Denton Record Chronicle, April 29, 1964

Denton Record Chronicle

April 29, 1964

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Issue date: Wednesday, April 29, 1964

Pages available: 14

Previous edition: Tuesday, April 28, 1964

Next edition: Thursday, April 30, 1964 - Used by the World's Finest Libraries and Institutions
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Publication name: Denton Record Chronicle

Location: Denton, Texas

Pages available: 262,619

Years available: 1909 - 1977

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All text in the Denton Record Chronicle April 29, 1964, Page 1.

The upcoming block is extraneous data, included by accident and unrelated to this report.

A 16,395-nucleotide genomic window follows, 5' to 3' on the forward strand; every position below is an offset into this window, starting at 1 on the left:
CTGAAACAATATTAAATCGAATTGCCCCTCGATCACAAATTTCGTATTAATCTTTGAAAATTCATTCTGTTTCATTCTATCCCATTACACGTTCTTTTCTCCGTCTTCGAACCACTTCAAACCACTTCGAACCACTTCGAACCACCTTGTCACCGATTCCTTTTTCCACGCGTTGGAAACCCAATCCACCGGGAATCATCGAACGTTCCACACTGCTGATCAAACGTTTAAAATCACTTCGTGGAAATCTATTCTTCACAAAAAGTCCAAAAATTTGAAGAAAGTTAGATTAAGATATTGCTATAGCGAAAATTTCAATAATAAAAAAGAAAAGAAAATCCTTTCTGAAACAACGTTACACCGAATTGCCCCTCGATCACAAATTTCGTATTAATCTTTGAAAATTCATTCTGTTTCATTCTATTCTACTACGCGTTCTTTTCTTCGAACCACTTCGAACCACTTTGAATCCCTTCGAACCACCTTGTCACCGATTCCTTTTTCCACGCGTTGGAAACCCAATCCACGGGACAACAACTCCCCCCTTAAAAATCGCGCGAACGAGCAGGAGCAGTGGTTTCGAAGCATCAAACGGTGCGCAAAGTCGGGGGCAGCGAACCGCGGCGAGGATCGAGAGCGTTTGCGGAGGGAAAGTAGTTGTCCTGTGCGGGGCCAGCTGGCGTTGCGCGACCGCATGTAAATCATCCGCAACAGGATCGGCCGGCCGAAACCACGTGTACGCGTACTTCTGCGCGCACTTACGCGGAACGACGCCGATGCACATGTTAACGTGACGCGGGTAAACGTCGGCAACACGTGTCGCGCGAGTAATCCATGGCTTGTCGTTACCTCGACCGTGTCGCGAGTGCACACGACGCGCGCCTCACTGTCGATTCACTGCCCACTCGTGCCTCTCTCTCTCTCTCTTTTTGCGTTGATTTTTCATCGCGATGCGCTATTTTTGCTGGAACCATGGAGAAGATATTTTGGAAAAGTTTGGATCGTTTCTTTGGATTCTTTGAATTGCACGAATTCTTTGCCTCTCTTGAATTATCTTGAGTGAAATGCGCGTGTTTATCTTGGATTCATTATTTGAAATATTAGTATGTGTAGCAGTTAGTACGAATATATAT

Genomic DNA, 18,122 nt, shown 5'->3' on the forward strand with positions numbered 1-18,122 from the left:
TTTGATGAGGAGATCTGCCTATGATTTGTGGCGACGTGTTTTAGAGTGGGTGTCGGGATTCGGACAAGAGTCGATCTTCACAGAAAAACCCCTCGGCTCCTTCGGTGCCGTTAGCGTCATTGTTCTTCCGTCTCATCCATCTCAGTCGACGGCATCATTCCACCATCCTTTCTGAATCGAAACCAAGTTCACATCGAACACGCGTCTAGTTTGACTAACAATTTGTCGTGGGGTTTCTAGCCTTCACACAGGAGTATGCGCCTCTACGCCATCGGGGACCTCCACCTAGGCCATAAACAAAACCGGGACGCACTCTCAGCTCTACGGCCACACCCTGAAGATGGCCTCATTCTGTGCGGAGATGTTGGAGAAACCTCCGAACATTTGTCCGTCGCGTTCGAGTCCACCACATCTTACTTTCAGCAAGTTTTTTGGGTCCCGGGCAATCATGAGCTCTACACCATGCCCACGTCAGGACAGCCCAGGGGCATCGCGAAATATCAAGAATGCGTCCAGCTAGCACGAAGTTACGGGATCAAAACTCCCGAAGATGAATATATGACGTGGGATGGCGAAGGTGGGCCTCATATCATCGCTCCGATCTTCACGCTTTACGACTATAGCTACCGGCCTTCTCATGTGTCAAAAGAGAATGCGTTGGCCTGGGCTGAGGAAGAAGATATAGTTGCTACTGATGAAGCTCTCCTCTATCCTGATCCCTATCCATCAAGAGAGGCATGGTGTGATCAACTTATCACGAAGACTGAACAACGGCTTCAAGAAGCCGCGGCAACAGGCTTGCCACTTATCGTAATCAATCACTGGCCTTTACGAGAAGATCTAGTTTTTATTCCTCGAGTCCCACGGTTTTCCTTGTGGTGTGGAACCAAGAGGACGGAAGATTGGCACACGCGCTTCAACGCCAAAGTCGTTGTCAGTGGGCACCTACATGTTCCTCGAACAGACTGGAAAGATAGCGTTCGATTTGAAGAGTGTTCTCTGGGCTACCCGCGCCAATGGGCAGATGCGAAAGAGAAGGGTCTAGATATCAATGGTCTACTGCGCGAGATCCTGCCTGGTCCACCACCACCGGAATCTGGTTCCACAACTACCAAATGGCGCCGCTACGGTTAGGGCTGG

Denton Record-Chronicle (Newspaper) - April 29, 1964, Denton, Texas OX Dial 382-2551 For 24-Hour Phone Service To All Departments DENTON RECORD- CHRONICLE Serving The University Center Of The Southwest WEATHER LITTLE CHANGE 61ST VEAR OF DAILY SERVICE- J1EXTOX. TEXAS. WEDNESDAY AFTERNOON, APRIL 29. 1961 THEY GOT A SECOND CHANCE Billy Joe Smith 28, a tile-scttcr-s helper, and his wife Norma Jean, 24, leave court :at Santa Monica i, Calif after a sympathetic judge released them from auto-theft charges and provided-out of his own pocket-money for bus tickets back home to Oklahoma City. The Smiths and their child had been living a hand- to-mouth existence since going to California from Oklahoma last January Lodge And Scranton Win Strong Backing By THE ASSOCIATED PRESS Republican presidential contenders Henry Cabot Lodge of Massachusetts and William M. Scranton of Pennsylvania won resound i, i r me inai my renow citizens ot ing backing from the voters Massachusetts have shown this tnfiir Clota of the toial GOP vote for presi-lUmn and ward committees. dent. In Saigon, South Vietnam, where he is U.S. ambassador, Lodge said, "It means much to me that my fellow citizens of in their Tuesday. slate primaries Lodge won a big endorsement from Massachusetts voters for further comment. Ten me- declined large who werc bu' the GOP presidential nomina- w.e.rc bu' lion, lopping Sen. Barn- M. results m dlslncl lopping Goldwatcr of Arizona in iritc- ins by a margin of better than races were determined slowly. Many communities stopped 7 to'l in incomplete in 'ate evening and re- Presidcnl Johnson topped thtisumcd today. In New Bedford write-ins on the ballot. Scranton easily wept Pennsy- lvania's Republican preferen- tial primary, establishing a state record for write-ins and is scheduled to re- sume until Tnursday. Clerks complained about the long, unwieldy ballots for both parties. There were more than 29.000 names on the party ba! I One delegate favorable to Goldwater, Roger A. Moore of Boston, was elected without op- position. Like most of the dele- gate candidates, Moore ran officially uncommitted. Dele- gates are not committed to vote for the winner of the prefer- ence poll. One of the lop vote-getters on the Republican at-Iarge slate was Lodge's son, George. Lodge also won a surprising write-in vote en the" Democrat- ic ballot. President Johnson topped Ally. Gen. Robert F. Kennedy by Democratic finished third. U.S. Officials Will Probe Threat Letter llurlonvillc Woman Receives Lollop In Long Controversy By BOB HILL Record- Chronicle Staff Writer FORT WORTH Federal in- vestigators are expected to be- gin studying today an anony- mous and threatening letter mailed Tuesday (o an elderly Bartonville woman. L. H. Stephens postal inspec- tor, said this morning be had ;jbut he said his office will in- ivestigate it. The letter was sent Tuesday by Lewisville Postmaster Dan Morse to the postal inspector's office. Morse got the letter from Mrs. Ruby Stone, who lives in the Bartonvillc community, scene of strife over school and municipal incorporation prob- lems for a number of months. The letter was postmarked in Lewisville Tuesday and receiv- ed by Mrs. Stone the same day. This is the text of the tetter (spelling "Dear Ruby, "I've known you for along time and know how good the people in this community have been to you specially the last few years. "1 can't understand how you could turn on the friends thai have taken care of you and join up with that Walls bunch to destroy our neighborhood and old friendships. "I've stood all of it I want. "I know you did not report to the income tax people the money you got for the 25 acres you sold. You owed the government about 1000 dollars. ]f you sign another petition that Watts or any of his bunch bring around or if he wins any elec- tion that fie calls I am going to the income tax people and turn you in. You can bet your bottom dollar that you will pay the (ax and the interest and maybe jail sentence. "It I hear of you saying a word to anybody about this let- ter, Ml turn you in anyway." The letter was not signed. Stephens, the postal inspec- tor, said the writing and mail- ing of a letter which threatens to expose a crime is a violation of Title 13 of the United States Code, section 873 or section 876 "If we find out who wrote th letter, we'll give the case the United States attorney. A vJitlLCJ dllU accepts it. it will Knte-ins. Lodge The unofficial i v i- presidential tabulation of One precincts gave: Goli Penalty under section 373 can Kepubhcan be as much as fine and of in contests ranging from na-, roiling up more than 60 per cent jtional convention delegates to watcr 5'812: 43.872; for- der mer Vice President Richard M. years in i MI. "i BANQUET Nixon New Nelson A. Rockefeller Decatur Issued Growth Challenge By JIM DRAKE R-C Wise County Bureau DECATUR The destiny of Decatur depends upon its ability adapt to the industrial trend, and i! it fails to maintain the rapid pace it will fall by the Decatur Chamber of Commerce was told here Tuesday night. The opinion was voiced by Harry Carter, a member o! the Texas Industrial Commission, who spoke at the chamber's an- Mote, who only a few weeks Gov 1.W7; c ,r fcvt Hit: ituti UJ1 OI 1 232 lw.I-al The unofficial tally of Democratic preferential ,_.. gave: Johnson 34.318; Kennedy Lodge The tally of scattered write- in voles from both ballots gave Gov. William W. Scranton. R- .MOIV. W [JO OniV a ICW WCCKS----........ iv ago was chosen bv the voters Pa- yA and Gov- George Wai i-------.t: lace, D-AIa., 128. In Pennsylvania, it seemed open to interpretation whether his good showing would be re- garded by the 45-year-old, first- term Gov. Scranlon as a popu- lar clamor from his home state to become a presidential can- didate, as slate leaders hope. Lodge was an impressive sec- orxl, with more than 20 per to become this Wise County town's mayor, was the install- ing otficcr. Xob.'es spoke briefly, an- nounced that a membership drive will be launched soon by the chamber, and said that any lack of industrial development locally can be blamed on De- catur. lie issued a to the chamber to work toward that tnd. He stressed that a new ctr.i. I None of the leading presiden- tial possibilities campaigned in .the state and no names were on of rua! banquet and officer instal- lation program. j can Prefacing his remarks on Ihe: n-ghl direction state's populatipn-and Indus-, Guests wcrc Inal growth during tbe last j A Ferguson and W B Wood-l decades, he told the tourr.oui of Caster of nearly 300 that Texas' "jLodge W.823; Sen. Barry Gold- lion has climbed from to 27.252; former Vice Pres- fourlh place among the 30 states.-------------- Richard M. predicted that it will occupvl George Romney of Michi- third place by nest .war. bc-j IIIJIl 'gan US; Gov. Nelson A. Rocfce- comc number nne by the feller of New York 5.831: Sen. and that 80 percent of the VICINITT.- Chase Smith iM and U. S. population will be resid- "arcld E. Stassen H7. Scran'on hsd said he does not Ta te is I'ages 5 CENTS Yarborough, Gordon Head For Third Round In The News Joyful Reunion A boy relumed to his home today in Memphis with his joy- ful parents after four days as the captive o! a man the FBI called a dangerous psychopath. Dennis Burke, 8, was rescu- ed in New Orleans Tuesday and Joseph Francis Bryan Jr.. one of the nation's "10 most wanted" fugitives, was arrested. The Burkes son was kidnapped from nearby HumboMl, Tenn. last Friday. I'uitiftuliiitg Search Th? painstaking search for 12 peers of James R. Hoffa re- sumed today in a U.S. District Court where the Teamsters Union president and seven codcfcndants are on trial for fraud and conspiracy. Ninety-six of the first panel of 100 Chi- cago veniremcn were excused during the first two days of the trial, with agreement to seal tentatively only four prospective jurors. Astonishing Tremors In deep east Texas, earth tremors described as "completely astonishing'1 continue to rattle dishes and cause the jitters for residents of north Sabine County. About 15 shock waves have taken the area since last Thursday. _ "Why and how this happened and exactly what is occurring is anybodys said Dr.. C. DeBremaecker, a Rice Uni- versity seismologist. Strong Onnosition A church leader today opposed any tampering with the First Amendment to permit prayers in the public schools. Edwin II. Tullcr, general sccrclary of the American Baptist Convention, calling daily school prayers "more rote' than urged the House Judiciary Committee to reject dozens of proposed constitutional amendments before it. Harking About Dogs A few defenders have joined the dogfight over President Johnson's handling of his beagles. Ylic president still is in the doghouse with many persons for lifting the dogs by their ears. Bernard Workman of London, chairman of the Canine Defense League, said today, "1 don't believe that a beagle comes to any harm by picking it up by the ears. Their ears are particularly strong." More. News Inside KEN PERRIN PITCHED a two-hitter and was backed by a 10-hit attack as Sherman remained unbeaten in District 7-1A baseball here Tuesday afternoon, defeating Denton 3-1. See sports, Page 10. ''age Page Classified 12, IS Sports................10, Comics Tonn Topics............ g Editorials 4 TV Movies Women's News 7 Signature Page Ralph Witnesses Deny He Got Gift By THE ASSOCIATKD PRESS Gordon McLendon plans a statewide television speech tonight, the Ihird round of a dramatic battle with U. S. Sen. Ralph Yarborough involving an alleged gift from Billie Sol Kstcs to the senator and charges McLendon was a iiar and a bankrupt. The bitterness of the race between the two Demo- cratic candidates for the Senate has overshadowed other campaigns, where candidates arc racing to reach as many voters as possible before Saturday's primary. Yarborough produced two I'ecos-arca farmers Tues- day night who told a wide television audience they were with the senator during his entire I'ecos trip of I9CO and that he received no J50.000 from Kites, convicted swindler and former agricultur- al kingpin in West Texas. The telecast was Yarbor-j ough's answer to a McLendon telecast last Saturday, in which two witnesses said they saw Es- tes give the senator an envelope which Ihey said contained McLendori. a Dallas radio ci- .Supreme Court ruling issued to- ecutivc. had no immediate reply, ai'- to his opponent's program but The question of the legality vowed to "defend myself and .of Majhill's incorporation has my family" tonight from Yar- (been hanging since Oct. 29, I960, borough's charges that he citizens of the Mayhill a liar and a bankrupt. Jaffa went to the polls and vet- On the telecast Tuesday night, cd for incorporation, origirwling from Houston. Pecos farmers W. J. Worsham and J. B. Kirklin said they would will- ingly lake lie detector tests to Court Backs Illegality Of Mayhill R-C Austin Bureau AUSTIN There is no city of Mayhill. according to a State The "Mayhill" townspeople elected Lynn Mallow mayor and Donald Oabbcrt and Glen Wood- ford city commissioners but the repeat thoir statements 'state and the city of Denton Yarborough did no; receive went to the 16th District Court 000 from Estes. Mcl-cndon's wit- .with a claim that the incorpor- nesscs. Ernest Kccton. retired ;ation was illegal and the city Negro Army sergeant from Pe- officers were without otfices. cos, and Midland policeman Judge Louis T. Holland ruled on April I, 1S63. that ihe incpr James E. Fonville. had ssid ivt llldb luc UJtv'l- they would take lie detector poration was void. By that time tests earlier. [C. E. Carruth was "Mayor of In El Paso. McLendon kept Mayhill" and Roy Benlley and alive the civil rights issue, chal- Estcllc Woodford had been elect- lenging Yarborough to announce f d conmissi oners, but Holland's where he stood on the measure, 'ruling left them without offices. See POLITICAL, Page 2 See MAYHILL, Page I Mrs. Stone said her husband got Ihe letter out of their mail- porch when he handed it to me and 1 opened it. I began crying when I read it. I knew I hadn't done an} thing wrong. income I had to dig into my pocket to get to pay that." Mrs. Stone the Record-Chronicle today. ANN ALLEN' "Sufh Hospitality She said she doesn't know See BARTONV1LLK, Page 2 PATRICIA STOIJ, "Discussed Politics" GERALD II.WGHTOM A sled About Dallas LINDA BOWERS Students N.T.S.U. CHOIR MEMBERS DISCOVER People Interesting Part Of Tour lew Ynr ing in W metropolitan areas by 1S30. "Your ability to survive dirty, but 1 did because it was so roman- tic." Miss Boners hopes to re- turn to Europe. "I want to go back as a or to work there. I think a lot of us do." "Aside from the musical Patricia Stoll, jun- ior music education major from Perryton, said. "I think the contact with peo- ple of all kinds was the most valuable part of the trip. "The students we met dis- cussed politics quite openly. They want to bww what's going but we found that some were well informed and some were not. ''They wanted to who nc thought would be the president, but there wasn't much lalk abort the Kennedy assassination. They were more intereited in what's going to happen now." There were also questions. she said, about Texas and about racial problems. GtraM M. llaughlon. jun- ior art major who lives at 1709 W. Mulberry, was ques- tioned about the assassina- tion. "The students asked about Tews arxj Dallas. Of course they krew where Dallas is because of the aswssir.a- tion. and they wanted to why it could happen here. "But most of them were more interested in telling us about themselves (Kan in asking questions. They were interested in giving an im- pre.vrion of themselves-" Haughton spent Easter Eve in the home ot Capt. G. A. Bra'.t, chamberlain to the king of in Gothen- burg. Sweden, where tht choir staved weeks. "The State IVpartment had everything well organiz- ed." Haughtcn said. "They always prepared. we'd get into a new place, the embassy would be there to give us our schedule. There'd be an either that day or the next day and we'd meet the am- bassador, frequently, and go lo a rewptioa al his home. we'd usually make a tour of the city." How did Haughton Uke Europe? "There are so many places I want to see again. I think all of us found places we'd like tc live." ;